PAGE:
Global surface temperature will continue to increase until at least the mid-century under all emissions scenarios considered. Global warming of 1.5°C and 2°C will be exceeded during the 21st century unless deep reductions in CO2 and other greenhouse gas emissions occur in the coming decades. [B.1]

The last time global surface temperature was sustained at or above 2.5°C higher than 1850–1900 was over 3 million years ago (medium confidence).[B.1.1]

Crossing the 2°C global warming level in the mid-term period (2041–2060) is very likely to occur under the very high GHG emissions scenario (SSP5-8.5), likely to occur under the high GHG emissions scenario (SSP3-7.0), and more likely than not to occur in the intermediate GHG emissions scenario (SSP2-4.5)26. [B.1.2]

Furthermore, for the very low GHG emissions scenario (SSP1-1.9), it is more likely than not that global surface temperature would decline back to below 1.5°C toward the end of the 21st century, with a temporary overshoot of no more than 0.1°C above 1.5°C global warming. [B.1.3]

There are limits to how much carbon can be absorbed by land and the ocean.
Under scenarios with increasing CO2 emissions, the ocean and land carbon sinks are projected to be less effective at slowing the accumulation of CO2 in the atmosphere. [B.4]

The magnitude of feedbacks between climate change and the carbon cycle becomes larger but also more uncertain in high CO2 emissions scenarios (very high confidence). … Additional ecosystem responses to warming not yet fully included in climate models, such as CO2 and CH4 fluxes from wetlands, permafrost thaw and wildfires, would further increase concentrations of these gases in the atmosphere (high confidence). [B.4.3]

A doubling of CO2 concentrations compared to pre-industrial levels will likely lead to 3°C of warming (= equilibrium climate sensitivity):
Improved knowledge of climate processes, paleoclimate evidence and the response of the climate system to increasing radiative forcing gives a best estimate of equilibrium climate sensitivity of 3°C with a narrower range compared to AR5. [A.4]

The new climate models and carbon budget now also take into account the effects of air pollution (and air pollution control measures) on future emissions:
Emissions vary between scenarios depending on socio-economic assumptions, levels of climate change mitigation and, for aerosols and non-methane ozone precursors, air pollution controls. Alternative assumptions may result in similar emissions and climate responses, but the socio-economic assumptions and the feasibility or likelihood of individual scenarios is not part of the assessment.[Box SPM.1.1]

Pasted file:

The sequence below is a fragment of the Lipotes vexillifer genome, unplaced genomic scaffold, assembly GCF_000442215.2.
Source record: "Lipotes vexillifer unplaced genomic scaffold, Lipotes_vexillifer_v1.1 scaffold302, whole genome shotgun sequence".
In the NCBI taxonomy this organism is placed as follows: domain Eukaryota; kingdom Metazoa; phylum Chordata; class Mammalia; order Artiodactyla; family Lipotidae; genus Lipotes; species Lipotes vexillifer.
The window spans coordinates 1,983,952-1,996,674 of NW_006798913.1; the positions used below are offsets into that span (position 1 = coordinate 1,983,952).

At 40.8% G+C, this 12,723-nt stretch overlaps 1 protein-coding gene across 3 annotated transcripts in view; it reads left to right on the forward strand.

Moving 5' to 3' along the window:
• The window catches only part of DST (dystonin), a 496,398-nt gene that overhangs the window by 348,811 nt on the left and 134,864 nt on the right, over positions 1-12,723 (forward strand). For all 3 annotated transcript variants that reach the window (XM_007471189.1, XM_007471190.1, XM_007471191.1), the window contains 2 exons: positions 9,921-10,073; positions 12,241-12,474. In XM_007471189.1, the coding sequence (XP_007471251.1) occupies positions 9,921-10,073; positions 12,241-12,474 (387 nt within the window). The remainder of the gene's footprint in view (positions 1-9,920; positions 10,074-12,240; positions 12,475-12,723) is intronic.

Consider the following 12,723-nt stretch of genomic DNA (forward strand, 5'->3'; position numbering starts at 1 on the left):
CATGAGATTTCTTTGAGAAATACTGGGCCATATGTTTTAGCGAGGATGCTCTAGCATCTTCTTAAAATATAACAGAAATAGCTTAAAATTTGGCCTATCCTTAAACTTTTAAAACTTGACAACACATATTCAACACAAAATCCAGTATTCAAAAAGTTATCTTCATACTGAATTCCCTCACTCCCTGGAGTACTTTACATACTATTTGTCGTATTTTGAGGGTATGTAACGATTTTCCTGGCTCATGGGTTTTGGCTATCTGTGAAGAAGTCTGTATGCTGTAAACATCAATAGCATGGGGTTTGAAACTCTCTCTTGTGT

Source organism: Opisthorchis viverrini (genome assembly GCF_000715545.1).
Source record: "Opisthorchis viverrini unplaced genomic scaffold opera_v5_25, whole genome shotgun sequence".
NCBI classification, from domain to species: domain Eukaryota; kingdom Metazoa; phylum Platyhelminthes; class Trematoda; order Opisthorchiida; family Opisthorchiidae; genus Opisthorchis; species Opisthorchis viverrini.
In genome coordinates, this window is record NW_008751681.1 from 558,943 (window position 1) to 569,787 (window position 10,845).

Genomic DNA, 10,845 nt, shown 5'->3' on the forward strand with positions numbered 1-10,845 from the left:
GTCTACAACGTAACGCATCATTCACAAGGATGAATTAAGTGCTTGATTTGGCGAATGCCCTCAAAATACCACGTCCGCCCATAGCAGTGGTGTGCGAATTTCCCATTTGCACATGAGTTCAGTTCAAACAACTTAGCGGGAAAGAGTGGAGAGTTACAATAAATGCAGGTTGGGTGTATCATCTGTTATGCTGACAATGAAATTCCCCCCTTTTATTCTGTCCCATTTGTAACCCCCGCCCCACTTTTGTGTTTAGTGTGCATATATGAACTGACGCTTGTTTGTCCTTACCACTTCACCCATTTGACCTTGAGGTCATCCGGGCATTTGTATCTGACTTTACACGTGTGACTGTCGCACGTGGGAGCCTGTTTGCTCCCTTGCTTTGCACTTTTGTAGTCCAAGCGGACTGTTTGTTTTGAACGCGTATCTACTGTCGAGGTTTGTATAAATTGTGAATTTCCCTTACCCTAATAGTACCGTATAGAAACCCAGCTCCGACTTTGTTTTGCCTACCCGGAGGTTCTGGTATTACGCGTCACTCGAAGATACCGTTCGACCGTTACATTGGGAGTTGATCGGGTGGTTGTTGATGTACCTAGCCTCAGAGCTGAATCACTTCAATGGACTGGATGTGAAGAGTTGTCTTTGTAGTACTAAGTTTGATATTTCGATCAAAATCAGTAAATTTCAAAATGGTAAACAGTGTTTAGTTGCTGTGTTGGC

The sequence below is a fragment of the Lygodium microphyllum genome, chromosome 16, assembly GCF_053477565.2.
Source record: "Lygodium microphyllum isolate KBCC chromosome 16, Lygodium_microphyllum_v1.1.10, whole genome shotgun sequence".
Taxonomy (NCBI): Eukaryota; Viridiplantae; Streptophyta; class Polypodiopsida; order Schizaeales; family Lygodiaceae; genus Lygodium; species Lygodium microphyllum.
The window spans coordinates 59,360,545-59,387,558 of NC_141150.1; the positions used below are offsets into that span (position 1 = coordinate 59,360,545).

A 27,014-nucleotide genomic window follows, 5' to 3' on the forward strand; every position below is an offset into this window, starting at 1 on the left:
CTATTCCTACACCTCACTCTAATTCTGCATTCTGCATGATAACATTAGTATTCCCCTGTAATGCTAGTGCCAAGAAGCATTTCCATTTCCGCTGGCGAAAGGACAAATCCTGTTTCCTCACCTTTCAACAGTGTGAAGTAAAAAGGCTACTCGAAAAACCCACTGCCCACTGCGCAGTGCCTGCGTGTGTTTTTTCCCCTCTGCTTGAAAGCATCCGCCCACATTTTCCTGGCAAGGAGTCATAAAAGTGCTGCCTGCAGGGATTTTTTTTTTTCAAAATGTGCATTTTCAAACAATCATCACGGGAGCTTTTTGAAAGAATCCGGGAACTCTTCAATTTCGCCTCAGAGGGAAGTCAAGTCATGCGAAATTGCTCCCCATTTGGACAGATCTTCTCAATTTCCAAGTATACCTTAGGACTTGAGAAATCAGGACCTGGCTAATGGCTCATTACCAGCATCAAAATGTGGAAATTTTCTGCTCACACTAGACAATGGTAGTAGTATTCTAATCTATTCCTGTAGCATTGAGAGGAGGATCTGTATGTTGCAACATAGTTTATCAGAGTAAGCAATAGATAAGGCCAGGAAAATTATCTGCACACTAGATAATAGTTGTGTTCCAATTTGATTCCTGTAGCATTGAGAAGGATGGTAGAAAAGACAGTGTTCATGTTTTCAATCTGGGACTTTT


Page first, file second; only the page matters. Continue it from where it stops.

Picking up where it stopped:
Since AR5, estimates of remaining carbon budgets have been improved by a new methodology first presented in SR1.5, updated evidence, and the integration of results from multiple lines of evidence. A comprehensive range of possible future air pollution controls in scenarios is used to consistently assess the effects of various assumptions on projections of climate and air pollution. [Section D]

Global Carbon Budget

The new report provides an update to the carbon budget (although this estimate is slightly smaller than that in the IPCC Special Report on 1.5 in 2018, and slightly larger than the 2013 IPCC report, estimates of the carbon budget in the new generation of models have not changed very significantly):
Over the period 1850–2019, a total of 2390 ± 240 (likely range) GtCO2 of anthropogenic CO2 was emitted. Remaining carbon budgets have been estimated for several global temperature limits and various levels of probability, based on the estimated value of TCRE and its uncertainty, estimates of historical warming, variations in projected warming from non-CO2 emissions, climate system feedbacks such as emissions from thawing permafrost, and the global surface temperature change after global anthropogenic CO2 emissions reach net zero. [D.1.2]

Several factors that determine estimates of the remaining carbon budget have been re-assessed, and updates to these factors since SR1.5 are small. When adjusted for emissions since previous reports, estimates of remaining carbon budgets are therefore of similar magnitude compared to SR1.5 but larger compared to AR5 due to methodological improvements44. [D.1.3]

Reaching net-zero emissions

Reaching net-zero emissions would halt temperature rise relatively quickly, and is the only way to halt and reverse the current rise in surface temperatures.

From a physical science perspective, limiting human-induced global warming to a specific level requires limiting cumulative CO2 emissions, reaching at least net zero CO2 emissions, along with strong reductions in other greenhouse gas emissions. [D.1.]